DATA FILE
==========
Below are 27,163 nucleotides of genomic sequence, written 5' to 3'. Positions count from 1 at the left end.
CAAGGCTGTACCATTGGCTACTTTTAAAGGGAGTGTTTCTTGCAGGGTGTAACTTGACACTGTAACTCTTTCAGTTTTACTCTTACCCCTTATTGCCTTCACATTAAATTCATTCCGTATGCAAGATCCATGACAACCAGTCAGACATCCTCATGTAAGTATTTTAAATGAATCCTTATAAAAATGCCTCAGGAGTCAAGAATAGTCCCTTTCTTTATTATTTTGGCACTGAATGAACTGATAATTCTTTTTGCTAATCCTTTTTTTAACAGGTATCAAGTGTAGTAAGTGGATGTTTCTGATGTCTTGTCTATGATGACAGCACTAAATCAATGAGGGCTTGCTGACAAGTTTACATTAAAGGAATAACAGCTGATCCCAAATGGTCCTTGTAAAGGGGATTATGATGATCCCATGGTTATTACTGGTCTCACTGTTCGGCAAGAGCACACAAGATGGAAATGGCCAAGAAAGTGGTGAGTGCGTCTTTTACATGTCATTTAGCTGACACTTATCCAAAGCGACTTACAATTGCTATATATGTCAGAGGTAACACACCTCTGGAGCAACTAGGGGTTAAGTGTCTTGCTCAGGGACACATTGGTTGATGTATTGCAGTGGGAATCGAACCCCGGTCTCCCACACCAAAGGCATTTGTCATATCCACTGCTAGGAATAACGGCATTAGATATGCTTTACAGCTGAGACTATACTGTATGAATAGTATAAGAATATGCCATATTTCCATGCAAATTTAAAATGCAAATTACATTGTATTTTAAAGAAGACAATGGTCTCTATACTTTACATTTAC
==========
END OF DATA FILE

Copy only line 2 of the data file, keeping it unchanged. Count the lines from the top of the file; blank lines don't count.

CAAGGCTGTACCATTGGCTACTTTTAAAGGGAGTGTTTCTTGCAGGGTGTAACTTGACACTGTAACTCTTTCAGTTTTACTCTTACCCCTTATTGCCTTCACATTAAATTCATTCCGTATGCAAGATCCATGACAACCAGTCAGACATCCTCATGTAAGTATTTTAAATGAATCCTTATAAAAATGCCTCAGGAGTCAAGAATAGTCCCTTTCTTTATTATTTTGGCACTGAATGAACTGATAATTCTTTTTGCTAATCCTTTTTTTAACAGGTATCAAGTGTAGTAAGTGGATGTTTCTGATGTCTTGTCTATGATGACAGCACTAAATCAATGAGGGCTTGCTGACAAGTTTACATTAAAGGAATAACAGCTGATCCCAAATGGTCCTTGTAAAGGGGATTATGATGATCCCATGGTTATTACTGGTCTCACTGTTCGGCAAGAGCACACAAGATGGAAATGGCCAAGAAAGTGGTGAGTGCGTCTTTTACATGTCATTTAGCTGACACTTATCCAAAGCGACTTACAATTGCTATATATGTCAGAGGTAACACACCTCTGGAGCAACTAGGGGTTAAGTGTCTTGCTCAGGGACACATTGGTTGATGTATTGCAGTGGGAATCGAACCCCGGTCTCCCACACCAAAGGCATTTGTCATATCCACTGCTAGGAATAACGGCATTAGATATGCTTTACAGCTGAGACTATACTGTATGAATAGTATAAGAATATGCCATATTTCCATGCAAATTTAAAATGCAAATTACATTGTATTTTAAAGAAGACAATGGTCTCTATACTTTACATTTAC